Be who you are and say what you feel, because those that mind don’t matter and those that matter don’t mind – Dr. Seuss
Whether in an email, tweet, post, letter or business doc, words matter. In fact, likely more than in verbal communication.
It’s often said that communication is a two-way street. But, many times, we write only thinking of what we want to convey and don’t consider the parsing of words that takes place when someone receives static written communication.
Recently, I’ve found myself trying to simplify my communication to words and phrases that don’t have to be interpreted…or worse…looked up because I parroted some other author with a great command of language.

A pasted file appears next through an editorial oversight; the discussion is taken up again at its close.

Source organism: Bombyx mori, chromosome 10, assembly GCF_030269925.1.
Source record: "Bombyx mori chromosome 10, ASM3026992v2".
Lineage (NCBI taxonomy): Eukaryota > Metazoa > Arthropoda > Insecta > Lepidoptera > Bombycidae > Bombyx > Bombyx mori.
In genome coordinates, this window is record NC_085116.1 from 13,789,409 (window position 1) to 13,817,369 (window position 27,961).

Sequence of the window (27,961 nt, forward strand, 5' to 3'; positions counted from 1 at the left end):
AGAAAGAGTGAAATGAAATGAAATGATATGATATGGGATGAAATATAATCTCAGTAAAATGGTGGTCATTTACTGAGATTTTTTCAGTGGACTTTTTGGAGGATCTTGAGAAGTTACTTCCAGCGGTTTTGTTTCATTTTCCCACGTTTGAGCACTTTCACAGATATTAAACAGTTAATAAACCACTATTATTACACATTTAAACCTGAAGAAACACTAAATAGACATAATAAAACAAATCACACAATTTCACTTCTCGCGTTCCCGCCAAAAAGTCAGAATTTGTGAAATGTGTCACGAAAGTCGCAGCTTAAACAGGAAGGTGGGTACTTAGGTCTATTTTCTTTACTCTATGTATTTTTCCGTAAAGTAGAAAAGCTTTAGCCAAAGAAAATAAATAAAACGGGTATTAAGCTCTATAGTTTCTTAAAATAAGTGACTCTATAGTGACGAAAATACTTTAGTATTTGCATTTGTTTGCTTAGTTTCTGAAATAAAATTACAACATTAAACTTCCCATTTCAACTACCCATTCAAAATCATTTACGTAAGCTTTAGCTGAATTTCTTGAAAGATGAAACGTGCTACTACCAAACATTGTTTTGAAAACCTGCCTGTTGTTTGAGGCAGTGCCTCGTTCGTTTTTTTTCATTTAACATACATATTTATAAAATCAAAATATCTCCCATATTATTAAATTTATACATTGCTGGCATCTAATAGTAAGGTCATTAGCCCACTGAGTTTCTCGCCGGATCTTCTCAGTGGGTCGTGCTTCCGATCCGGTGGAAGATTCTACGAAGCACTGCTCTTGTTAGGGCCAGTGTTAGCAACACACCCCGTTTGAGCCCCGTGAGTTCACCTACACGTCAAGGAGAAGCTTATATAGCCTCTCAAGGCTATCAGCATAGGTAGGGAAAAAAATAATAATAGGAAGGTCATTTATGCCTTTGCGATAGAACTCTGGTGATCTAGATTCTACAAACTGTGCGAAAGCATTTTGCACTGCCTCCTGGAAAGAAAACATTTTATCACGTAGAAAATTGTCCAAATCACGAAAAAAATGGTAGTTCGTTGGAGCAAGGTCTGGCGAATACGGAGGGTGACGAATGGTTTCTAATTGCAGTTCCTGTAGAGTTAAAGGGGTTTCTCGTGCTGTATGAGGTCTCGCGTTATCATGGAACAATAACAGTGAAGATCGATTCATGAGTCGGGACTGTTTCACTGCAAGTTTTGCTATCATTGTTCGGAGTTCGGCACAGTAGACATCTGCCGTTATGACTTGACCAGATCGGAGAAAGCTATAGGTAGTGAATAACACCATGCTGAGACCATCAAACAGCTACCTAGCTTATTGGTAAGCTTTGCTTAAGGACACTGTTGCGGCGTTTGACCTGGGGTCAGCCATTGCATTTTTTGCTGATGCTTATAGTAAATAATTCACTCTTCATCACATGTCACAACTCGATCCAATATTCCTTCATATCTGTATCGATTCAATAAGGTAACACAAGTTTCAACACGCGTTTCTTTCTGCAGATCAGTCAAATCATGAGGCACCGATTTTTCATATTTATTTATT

A colleague that I only recently started working with commented that my emails were always clear and thorough, but concise. Not sure I can make much pride in that though since he’s one of our lawyers! But I doubt that he would have said the same even six months ago.
How did I start to make the change? Well, since I deal with multiple people every day for which English is not their first language, I try to write as if the recipient is new to reading English.
Maybe this seems obvious, and a small thing. But I’ll leave the final point to one of my favorite authors…
The difference between the right word and the almost right word is like the difference between lightning and a lightning bug. – Mark Twain
People call it luck when you’ve acted more sensibly than they have.
Anne Tyler, Author
A pessimist sees the difficulty in every opportunity; the optimist sees the opportunity in every difficulty. – Winston Churchill